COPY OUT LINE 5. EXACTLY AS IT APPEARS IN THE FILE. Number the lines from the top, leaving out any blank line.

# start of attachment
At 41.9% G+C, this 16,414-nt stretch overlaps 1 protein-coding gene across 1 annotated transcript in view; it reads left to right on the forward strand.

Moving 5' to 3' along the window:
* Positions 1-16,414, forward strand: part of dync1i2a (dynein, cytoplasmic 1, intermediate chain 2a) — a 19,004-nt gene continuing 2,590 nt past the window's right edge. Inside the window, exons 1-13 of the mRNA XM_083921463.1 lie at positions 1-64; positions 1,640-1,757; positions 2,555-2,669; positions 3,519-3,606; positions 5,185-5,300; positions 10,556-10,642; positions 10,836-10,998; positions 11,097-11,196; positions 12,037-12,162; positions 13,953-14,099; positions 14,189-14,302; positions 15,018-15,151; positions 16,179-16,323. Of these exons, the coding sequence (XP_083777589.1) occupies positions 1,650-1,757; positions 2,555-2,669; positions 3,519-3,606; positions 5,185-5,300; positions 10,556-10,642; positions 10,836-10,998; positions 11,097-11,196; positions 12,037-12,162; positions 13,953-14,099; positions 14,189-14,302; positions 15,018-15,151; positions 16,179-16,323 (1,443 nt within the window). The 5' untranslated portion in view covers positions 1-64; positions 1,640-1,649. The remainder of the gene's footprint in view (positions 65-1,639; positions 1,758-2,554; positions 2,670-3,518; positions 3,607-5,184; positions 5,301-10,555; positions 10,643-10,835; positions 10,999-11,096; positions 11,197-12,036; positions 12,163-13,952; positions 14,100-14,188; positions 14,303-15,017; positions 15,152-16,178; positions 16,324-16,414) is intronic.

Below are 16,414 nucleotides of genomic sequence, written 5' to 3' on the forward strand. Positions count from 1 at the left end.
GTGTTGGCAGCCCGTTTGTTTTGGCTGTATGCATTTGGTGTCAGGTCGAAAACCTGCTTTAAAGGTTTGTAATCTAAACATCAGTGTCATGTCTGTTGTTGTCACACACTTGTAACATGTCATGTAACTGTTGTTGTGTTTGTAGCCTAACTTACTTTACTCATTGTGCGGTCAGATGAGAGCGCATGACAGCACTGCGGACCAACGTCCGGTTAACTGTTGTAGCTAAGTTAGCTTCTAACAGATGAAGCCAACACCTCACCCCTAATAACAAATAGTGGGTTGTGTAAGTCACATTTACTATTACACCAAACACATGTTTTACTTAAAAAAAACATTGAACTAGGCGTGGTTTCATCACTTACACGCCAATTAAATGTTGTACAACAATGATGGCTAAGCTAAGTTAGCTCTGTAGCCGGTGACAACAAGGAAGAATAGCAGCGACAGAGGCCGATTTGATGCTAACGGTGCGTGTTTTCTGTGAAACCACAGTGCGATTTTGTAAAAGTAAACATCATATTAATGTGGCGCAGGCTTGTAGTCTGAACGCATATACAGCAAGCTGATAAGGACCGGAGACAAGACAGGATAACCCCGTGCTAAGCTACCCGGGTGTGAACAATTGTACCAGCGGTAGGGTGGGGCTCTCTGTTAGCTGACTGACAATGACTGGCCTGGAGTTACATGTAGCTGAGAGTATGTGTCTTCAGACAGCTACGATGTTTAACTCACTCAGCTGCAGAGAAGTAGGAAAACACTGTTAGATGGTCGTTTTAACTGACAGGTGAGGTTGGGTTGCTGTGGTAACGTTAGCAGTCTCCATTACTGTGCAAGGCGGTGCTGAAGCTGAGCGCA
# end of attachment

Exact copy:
GTGTTGGCAGCCCGTTTGTTTTGGCTGTATGCATTTGGTGTCAGGTCGAAAACCTGCTTTAAAGGTTTGTAATCTAAACATCAGTGTCATGTCTGTTGTTGTCACACACTTGTAACATGTCATGTAACTGTTGTTGTGTTTGTAGCCTAACTTACTTTACTCATTGTGCGGTCAGATGAGAGCGCATGACAGCACTGCGGACCAACGTCCGGTTAACTGTTGTAGCTAAGTTAGCTTCTAACAGATGAAGCCAACACCTCACCCCTAATAACAAATAGTGGGTTGTGTAAGTCACATTTACTATTACACCAAACACATGTTTTACTTAAAAAAAACATTGAACTAGGCGTGGTTTCATCACTTACACGCCAATTAAATGTTGTACAACAATGATGGCTAAGCTAAGTTAGCTCTGTAGCCGGTGACAACAAGGAAGAATAGCAGCGACAGAGGCCGATTTGATGCTAACGGTGCGTGTTTTCTGTGAAACCACAGTGCGATTTTGTAAAAGTAAACATCATATTAATGTGGCGCAGGCTTGTAGTCTGAACGCATATACAGCAAGCTGATAAGGACCGGAGACAAGACAGGATAACCCCGTGCTAAGCTACCCGGGTGTGAACAATTGTACCAGCGGTAGGGTGGGGCTCTCTGTTAGCTGACTGACAATGACTGGCCTGGAGTTACATGTAGCTGAGAGTATGTGTCTTCAGACAGCTACGATGTTTAACTCACTCAGCTGCAGAGAAGTAGGAAAACACTGTTAGATGGTCGTTTTAACTGACAGGTGAGGTTGGGTTGCTGTGGTAACGTTAGCAGTCTCCATTACTGTGCAAGGCGGTGCTGAAGCTGAGCGCA